'A character and a legend': Tributes pour in for 'Mr Burwarton Show' Henry Yates

Tributes have poured in following the death of one of the county's most distinguished farmers and a stalwart of the Burwarton Show.

Henry Yates
Henry Yates

Henry Yates died at his home in Middleton Scriven, aged 83, in the early hours of Sunday.

He had been suffering from cancer and died surrounded by his loved ones.

Born in Westbury into a farming family before moving to Malinslee, he left school at 14 and became a leading light in the Young Farmers Club movement around the county.

Known throughout Shropshire for his insight and knowledge of the agricultural scene, his tireless work promoting the region's farming put him at the forefront of rural communities up and down the region.

Henry Yates

Rightly known as 'Mr Burwarton Show', Henry was pivotal in revitalising the event after it was wound up in 1971.

He cemented its legacy as the biggest one-day event in the county and one of the largest of its kind in the UK.

Mary Williams has this year stepped down as chairman of the organising committee after three years at the helm.

Having been involved with the Burwarton & District Agricultural Society for more than 30 years, she said Henry spent 2019's show enjoying every minute.

She said: "He was a true stalwart of the Burwarton Show. He was the founder of re-instating it many years ago.

"Him and his committee have always been passionately involved right up until very recently.

"He always met all the livestock judges on the morning of the event. He would greet them and make them feel welcome and up until about two or three years ago he would do the commentating in the livestock ring.

Henry Yates with his son Richard

"He was always very knowledgeable and competitive.

"Last year he didn't do so much, but said he was able to go around on his buggy and see more of the actual show than he had ever done before – he enjoyed it very much.

"He's been a tremendous part of it year on year. He was Mr Burwarton Show."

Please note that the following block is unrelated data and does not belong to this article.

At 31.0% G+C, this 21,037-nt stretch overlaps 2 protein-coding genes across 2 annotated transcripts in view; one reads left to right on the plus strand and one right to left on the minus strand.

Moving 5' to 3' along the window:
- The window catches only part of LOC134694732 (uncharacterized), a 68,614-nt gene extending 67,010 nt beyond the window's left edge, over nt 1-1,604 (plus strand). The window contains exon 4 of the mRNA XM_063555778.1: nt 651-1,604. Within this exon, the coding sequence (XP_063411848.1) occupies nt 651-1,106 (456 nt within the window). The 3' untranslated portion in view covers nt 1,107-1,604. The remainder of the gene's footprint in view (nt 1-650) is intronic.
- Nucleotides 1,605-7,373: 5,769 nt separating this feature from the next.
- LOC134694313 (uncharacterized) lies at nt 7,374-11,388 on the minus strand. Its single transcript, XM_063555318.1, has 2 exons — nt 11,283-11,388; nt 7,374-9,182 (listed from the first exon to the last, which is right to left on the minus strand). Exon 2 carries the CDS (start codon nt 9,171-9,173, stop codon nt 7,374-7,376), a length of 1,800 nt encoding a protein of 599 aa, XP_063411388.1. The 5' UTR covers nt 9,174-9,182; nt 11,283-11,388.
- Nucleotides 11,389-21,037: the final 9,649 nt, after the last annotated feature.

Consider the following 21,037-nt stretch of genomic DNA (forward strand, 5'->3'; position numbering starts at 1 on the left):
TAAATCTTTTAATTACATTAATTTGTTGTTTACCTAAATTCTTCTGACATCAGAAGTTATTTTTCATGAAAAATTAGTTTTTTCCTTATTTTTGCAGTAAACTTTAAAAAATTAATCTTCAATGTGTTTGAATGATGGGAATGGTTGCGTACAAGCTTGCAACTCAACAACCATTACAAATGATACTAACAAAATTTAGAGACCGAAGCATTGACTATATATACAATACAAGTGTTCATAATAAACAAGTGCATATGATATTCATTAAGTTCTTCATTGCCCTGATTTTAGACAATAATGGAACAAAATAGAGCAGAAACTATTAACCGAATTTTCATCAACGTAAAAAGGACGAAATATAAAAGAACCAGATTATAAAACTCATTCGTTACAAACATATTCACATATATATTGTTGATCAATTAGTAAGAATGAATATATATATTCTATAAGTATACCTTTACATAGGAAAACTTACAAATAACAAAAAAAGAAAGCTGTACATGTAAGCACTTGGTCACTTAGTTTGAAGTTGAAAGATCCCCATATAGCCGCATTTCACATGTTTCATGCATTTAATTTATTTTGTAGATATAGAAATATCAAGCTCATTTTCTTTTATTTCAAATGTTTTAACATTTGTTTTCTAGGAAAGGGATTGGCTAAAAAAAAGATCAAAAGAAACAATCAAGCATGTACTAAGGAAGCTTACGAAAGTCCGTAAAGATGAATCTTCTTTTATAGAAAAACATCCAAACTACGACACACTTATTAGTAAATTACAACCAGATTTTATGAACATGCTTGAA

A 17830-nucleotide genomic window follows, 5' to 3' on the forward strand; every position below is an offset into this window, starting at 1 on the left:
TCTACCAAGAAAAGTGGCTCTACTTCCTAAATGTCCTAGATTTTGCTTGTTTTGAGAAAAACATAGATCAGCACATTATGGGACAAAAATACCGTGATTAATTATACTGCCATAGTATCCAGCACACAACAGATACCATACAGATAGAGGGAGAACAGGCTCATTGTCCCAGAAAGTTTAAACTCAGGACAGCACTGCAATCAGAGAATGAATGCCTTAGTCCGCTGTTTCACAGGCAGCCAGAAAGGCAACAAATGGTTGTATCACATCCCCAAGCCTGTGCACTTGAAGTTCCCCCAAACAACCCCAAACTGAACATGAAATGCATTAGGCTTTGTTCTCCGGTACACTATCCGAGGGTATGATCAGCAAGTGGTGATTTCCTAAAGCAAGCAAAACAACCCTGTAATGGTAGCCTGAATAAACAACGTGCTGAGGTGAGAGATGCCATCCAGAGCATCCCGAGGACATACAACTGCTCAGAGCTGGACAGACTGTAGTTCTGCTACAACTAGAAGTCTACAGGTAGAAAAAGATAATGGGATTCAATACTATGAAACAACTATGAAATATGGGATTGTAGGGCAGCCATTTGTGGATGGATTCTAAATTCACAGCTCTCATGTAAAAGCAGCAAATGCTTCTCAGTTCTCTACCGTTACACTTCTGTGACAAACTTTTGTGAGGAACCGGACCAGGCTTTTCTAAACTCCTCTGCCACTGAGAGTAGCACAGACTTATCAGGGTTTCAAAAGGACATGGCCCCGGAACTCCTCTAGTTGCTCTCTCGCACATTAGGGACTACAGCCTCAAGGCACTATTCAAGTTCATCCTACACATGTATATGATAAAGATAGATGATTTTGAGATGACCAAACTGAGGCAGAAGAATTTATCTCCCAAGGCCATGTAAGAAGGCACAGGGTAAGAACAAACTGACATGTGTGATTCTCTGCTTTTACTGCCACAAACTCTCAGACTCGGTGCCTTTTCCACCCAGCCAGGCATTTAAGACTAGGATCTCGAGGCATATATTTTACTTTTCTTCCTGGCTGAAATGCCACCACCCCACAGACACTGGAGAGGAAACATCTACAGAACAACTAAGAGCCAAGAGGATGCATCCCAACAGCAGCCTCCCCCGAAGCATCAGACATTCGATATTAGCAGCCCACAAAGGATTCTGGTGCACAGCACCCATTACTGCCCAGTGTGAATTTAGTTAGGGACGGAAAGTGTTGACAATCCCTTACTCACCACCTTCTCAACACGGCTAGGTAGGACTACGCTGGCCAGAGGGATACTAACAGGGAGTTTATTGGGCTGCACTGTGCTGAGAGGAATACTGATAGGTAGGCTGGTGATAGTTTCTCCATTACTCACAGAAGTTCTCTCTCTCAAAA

A keen cricketer with a top score of 124 not out while playing for Ludlow, close friend Eddie Downes, who has since moved from the area to Colwyn Bay, recalled playing cricket with him 66 years ago for Worfield Cricket Club.

"He was always a very positive man and forthright in his opinions. He didn't drink so he tended to end up being the driver for away games," said Eddie, who is a former president of Worfield CC.

"I remember one game where the captain decided to open the bowling with Henry and he took a wicket. Then he brought me on and I took the next nine – I might have had all 10 if it hadn't have been for Henry."

With his byline etched into the editions of the various weekly titles he wrote on before finding a regular berth on the Bridgnorth Journal, Henry put more than half a century into reporting as a farming correspondent.

Henry Yates

Jon Griffiths, former editor of the Bridgnorth Journal, described Henry as the most hardworking man he has ever met.

"I've known Henry for over 40 years and he was always very entertaining, always the centre of any social gathering," he said.

"He was lively and witty and never seemed to be in a bad mood, although some things seemed to make him a bit angry, mainly governments.

"He was also a tremendously hard worker. He'd run farms since his early 20s around the Ludlow area and later in Bridgnorth.

"He thought nothing of waking up at 5am everyday to milk the cows even in his 70s – I've never met a man who worked as hard as he did.

"He was involved in so many things. Even into his 70s he had a tremendous amount of energy and he put that into things he believed in. He was a thoroughly nice man in every manner."

Henry Yates

The Journal's current editor, Peter Carroll, added: "Aside from his notable farming achievements, Henry has been a fixture in the Journal for five decades and his columns were always incisive and readable.

"He will be a great loss, not only to his family but also to the Journal readers."

Henry leaves his wife Brenda, two children and four grandchildren.

In a moving eulogy published in this week's Bridgnorth Journal, his son Richard said the family will "take solace that he had a fantastic life and is free from pain".

He said: "Quite simply, my father was a character and a legend in our rural community, and words cannot convey my sorrow at his passing.

"We are comforted by the support we have received this week and plan his funeral which will be a celebration of his outstanding life."

The funeral will take place at St Mary's Church in Stottesdon at 11.30am on Friday, February 28.

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